Robert E. Simon, the developer whose founding of Reston in 1964 is credited with revolutionizing suburban development, died Monday in his home in the Lake Anne neighborhood, the Reston Association announced. Simon was 101.
Simon envisioned Reston—the first three letters of which were borrowed from his initials—as a new kind of suburban community composed of clusters of high-rise apartments, single-family homes, and commercial space with cultural and retail amenities built at the outset. Using funds from his family company’s sale of New York’s Carnegie Hall, Simon purchased a 6,750-acre tract of Fairfax County farmland with the intent of turning it into a self-contained community in which residents could live, work, and play without traveling very far.
Simon marketed Reston as a destination for residents of all backgrounds—an uncommon practice in the early 1960s, especially in Virginia which at the time still banned mixed-race marriages. Reston’s relative openness for the period wound up inhibiting some of its early growth, Simon recounted in a 2009 interview with Washingtonian:
We sought an investment from General Electric, which had announced that it was going to build 20 “new towns.” We negotiated a deal, and their planners brought their wives here and put holds on houses. Then the decision went to the powers that be at GE, where one of the guys said, “You can’t do that. They’ve got blacks living there.” And the deal was canceled.
Simon bought the land at the right time. Dulles International Airport had just opened, and the Capital Beltway was under construction, along with a highway connecting the interstate with the airport. Lake Anne Village, the first of Reston’s seven villages—and the only one to be built fully to Simon’s specifications—opened in 1964 as something of architectural marvel in an era of extensive sprawl.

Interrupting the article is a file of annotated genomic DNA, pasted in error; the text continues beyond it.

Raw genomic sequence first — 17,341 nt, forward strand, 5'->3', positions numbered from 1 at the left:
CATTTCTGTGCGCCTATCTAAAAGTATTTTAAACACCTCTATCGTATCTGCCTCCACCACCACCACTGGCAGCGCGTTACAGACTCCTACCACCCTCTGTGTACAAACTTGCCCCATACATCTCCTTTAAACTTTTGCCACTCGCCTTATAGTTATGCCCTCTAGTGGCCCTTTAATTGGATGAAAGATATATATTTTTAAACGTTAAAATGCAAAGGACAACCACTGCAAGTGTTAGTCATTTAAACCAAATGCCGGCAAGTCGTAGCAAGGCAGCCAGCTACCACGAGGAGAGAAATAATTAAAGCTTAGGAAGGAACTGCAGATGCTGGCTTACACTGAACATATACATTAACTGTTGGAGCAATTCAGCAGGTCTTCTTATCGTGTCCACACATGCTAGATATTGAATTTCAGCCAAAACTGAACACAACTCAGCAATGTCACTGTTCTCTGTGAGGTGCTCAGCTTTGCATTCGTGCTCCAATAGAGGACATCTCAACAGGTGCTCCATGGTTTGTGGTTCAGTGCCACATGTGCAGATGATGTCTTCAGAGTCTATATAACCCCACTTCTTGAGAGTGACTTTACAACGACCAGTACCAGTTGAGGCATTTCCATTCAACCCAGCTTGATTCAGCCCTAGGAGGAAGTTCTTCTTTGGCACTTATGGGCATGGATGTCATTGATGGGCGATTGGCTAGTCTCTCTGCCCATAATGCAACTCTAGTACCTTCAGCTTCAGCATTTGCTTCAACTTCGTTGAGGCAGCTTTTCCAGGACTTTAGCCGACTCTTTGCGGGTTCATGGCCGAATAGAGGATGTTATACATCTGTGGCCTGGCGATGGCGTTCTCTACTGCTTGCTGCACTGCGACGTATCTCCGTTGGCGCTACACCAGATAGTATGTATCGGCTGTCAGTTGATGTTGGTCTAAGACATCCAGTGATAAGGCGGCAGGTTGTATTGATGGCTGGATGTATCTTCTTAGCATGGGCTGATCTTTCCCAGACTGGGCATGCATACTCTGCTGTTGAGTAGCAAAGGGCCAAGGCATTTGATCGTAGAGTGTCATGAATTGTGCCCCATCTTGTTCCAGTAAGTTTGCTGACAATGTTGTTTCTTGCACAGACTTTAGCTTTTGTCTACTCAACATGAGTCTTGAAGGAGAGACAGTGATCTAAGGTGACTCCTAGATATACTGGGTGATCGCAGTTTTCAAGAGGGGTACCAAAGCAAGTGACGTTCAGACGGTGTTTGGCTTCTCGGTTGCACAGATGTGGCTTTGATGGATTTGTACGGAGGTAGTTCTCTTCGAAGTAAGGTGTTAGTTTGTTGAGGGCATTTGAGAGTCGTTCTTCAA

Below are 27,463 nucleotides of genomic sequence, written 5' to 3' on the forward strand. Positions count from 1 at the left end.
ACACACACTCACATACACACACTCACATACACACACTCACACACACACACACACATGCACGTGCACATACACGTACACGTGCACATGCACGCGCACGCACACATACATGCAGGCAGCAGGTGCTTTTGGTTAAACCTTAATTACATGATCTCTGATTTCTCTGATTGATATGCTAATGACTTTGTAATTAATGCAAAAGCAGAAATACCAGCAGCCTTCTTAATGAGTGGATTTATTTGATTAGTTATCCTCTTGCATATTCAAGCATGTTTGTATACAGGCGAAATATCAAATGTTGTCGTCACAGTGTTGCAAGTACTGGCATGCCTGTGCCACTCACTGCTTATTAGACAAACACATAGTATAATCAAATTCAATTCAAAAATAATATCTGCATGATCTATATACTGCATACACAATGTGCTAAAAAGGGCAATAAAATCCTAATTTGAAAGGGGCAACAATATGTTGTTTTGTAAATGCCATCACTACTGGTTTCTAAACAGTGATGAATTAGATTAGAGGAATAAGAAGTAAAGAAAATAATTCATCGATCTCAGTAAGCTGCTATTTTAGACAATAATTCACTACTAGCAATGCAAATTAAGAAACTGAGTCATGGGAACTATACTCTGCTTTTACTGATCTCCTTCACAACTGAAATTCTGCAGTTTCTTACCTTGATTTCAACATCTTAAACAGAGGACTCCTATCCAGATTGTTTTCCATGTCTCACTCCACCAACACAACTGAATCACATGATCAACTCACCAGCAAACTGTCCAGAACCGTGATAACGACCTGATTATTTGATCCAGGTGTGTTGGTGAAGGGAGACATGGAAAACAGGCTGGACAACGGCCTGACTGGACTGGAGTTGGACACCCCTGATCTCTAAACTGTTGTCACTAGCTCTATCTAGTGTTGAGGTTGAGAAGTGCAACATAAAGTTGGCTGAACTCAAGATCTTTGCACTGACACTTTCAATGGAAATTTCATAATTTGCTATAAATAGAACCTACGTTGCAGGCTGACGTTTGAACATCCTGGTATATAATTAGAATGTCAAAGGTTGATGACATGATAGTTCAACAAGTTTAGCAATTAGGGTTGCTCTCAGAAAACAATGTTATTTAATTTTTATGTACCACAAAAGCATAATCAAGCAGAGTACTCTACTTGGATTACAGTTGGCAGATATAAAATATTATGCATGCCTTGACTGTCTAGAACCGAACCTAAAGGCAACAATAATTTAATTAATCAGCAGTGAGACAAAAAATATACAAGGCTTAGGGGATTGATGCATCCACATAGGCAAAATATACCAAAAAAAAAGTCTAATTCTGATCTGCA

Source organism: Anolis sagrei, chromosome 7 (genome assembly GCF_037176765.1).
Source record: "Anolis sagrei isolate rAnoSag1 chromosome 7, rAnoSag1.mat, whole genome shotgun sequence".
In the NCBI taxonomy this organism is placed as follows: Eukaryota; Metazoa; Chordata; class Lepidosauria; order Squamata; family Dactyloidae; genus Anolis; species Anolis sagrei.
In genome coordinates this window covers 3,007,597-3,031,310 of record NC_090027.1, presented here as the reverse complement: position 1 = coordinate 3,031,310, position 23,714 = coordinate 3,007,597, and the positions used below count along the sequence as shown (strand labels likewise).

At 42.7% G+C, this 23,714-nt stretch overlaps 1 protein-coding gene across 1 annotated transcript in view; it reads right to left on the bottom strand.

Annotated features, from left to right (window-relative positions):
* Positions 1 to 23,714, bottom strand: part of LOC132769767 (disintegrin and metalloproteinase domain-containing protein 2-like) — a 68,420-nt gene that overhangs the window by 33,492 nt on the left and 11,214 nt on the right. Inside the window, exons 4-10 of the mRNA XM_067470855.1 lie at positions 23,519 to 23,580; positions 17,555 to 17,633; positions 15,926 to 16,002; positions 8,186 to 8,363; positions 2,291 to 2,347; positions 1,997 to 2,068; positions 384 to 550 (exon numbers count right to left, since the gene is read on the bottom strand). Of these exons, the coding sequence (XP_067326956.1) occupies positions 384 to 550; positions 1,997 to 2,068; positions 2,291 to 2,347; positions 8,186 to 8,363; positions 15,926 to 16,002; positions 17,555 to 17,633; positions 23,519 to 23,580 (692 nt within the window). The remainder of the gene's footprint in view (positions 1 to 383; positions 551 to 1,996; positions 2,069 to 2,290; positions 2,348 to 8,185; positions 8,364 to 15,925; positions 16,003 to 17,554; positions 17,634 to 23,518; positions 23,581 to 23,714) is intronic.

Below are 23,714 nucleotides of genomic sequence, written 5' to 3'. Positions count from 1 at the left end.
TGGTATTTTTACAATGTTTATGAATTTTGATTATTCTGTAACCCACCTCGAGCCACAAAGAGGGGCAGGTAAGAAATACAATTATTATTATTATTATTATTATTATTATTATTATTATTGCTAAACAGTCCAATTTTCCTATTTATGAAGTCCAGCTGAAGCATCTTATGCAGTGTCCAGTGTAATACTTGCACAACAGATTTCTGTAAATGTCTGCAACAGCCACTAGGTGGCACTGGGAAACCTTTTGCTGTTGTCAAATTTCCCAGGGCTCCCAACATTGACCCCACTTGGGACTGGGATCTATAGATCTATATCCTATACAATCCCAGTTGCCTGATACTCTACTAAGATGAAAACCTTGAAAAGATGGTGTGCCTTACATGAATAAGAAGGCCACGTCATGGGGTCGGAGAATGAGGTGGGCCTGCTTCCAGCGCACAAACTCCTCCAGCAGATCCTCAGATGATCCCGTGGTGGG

“Village centers will provide stores, churches and other civic facilities,” Washington Post architecture critic Fredrick Gutheim wrote shortly before Fairfax County officials approved Simon’s plan. “More intimate in scale, they will be a refreshing change from the auto-dominant shopping centers, with their huge parking lots, now rising throughout Fairfax.”
Even though Lake Anne Village was a critical success with its Scandinavian-inspired homes laid out like a Mediterranean piazza, Reston struggled to stay afloat financially. By 1967, after selling much of the project to Gulf Oil, Simon was forced out. Years later, he told Washingtonian he put up a fight before getting tossed.
“This new president [of Gulf] was determined to make me look like a jackass,” Simon said. “At the end of the first meeting with the board, my friend, one of the vice presidents—said, ‘Bob, you’re going to have to resign.’ I said, ‘You’re going to have to fire me.’ So he did.”
Reston continued to grow after Simon’s ousting, gaining tens of thousands of residents and a heavy concentration of government-contracting and technology firms in the 1980s when the Dulles Toll Road finally opened.
After getting kicked out of Reston, Simon relocated to New York and established other planned communities, but moved back in 1993 to an apartment on the 13th floor of Heron House, one of the town’s original buildings. Simon never really retired, though. After returning, Simon formed the Reston Association, a residents’ group that took over town management from development firms. He continued to advise Reston’s leadership for the rest of his life, especially as the town prepared for another boom period with the arrival of Metro’s Silver Line. In his 2009 interview with Washingtonian, Simon warned that officials had better sell air rights over the Dulles Toll Road at the Wiehle-Reston East station sooner rather than later.
Simon was born in 1914 in New York, and attended Horace Mann School and Harvard University. He joined his family’s real-estate firm in the 1930s, and served as a equipment-procurement officer during World War II. Active until the end, he credited his longevity to “one martini every evening.”
“Bob was a man ahead of his time,” Ellen Graves, the president of the Reston Association’s board, said in a press release. “His wisdom throughout the years is what still guides us today. His passion for this community was evident in everything he did, whether in advising the board or in just having a friendly conversation with a neighbor at Lake Anne.”
Simon, though, was quick to put his “visionary” status in perspective.
“I always say there’s nothing new in Reston—it’s the collection of good ideas from other people that made it so successful on its opening in 1965,” he told Washingtonian in April. ” I took a yellow pad and wrote down all the things I’d seen or heard about in the world that would fit into a new community. The idea of ‘new community’ came from England. I’d seen a fountain at Lake Geneva, so the fountain in Lake Anne came from that. The idea of starting the construction with a high-rise came from Tapiola, outside of Helsinki.”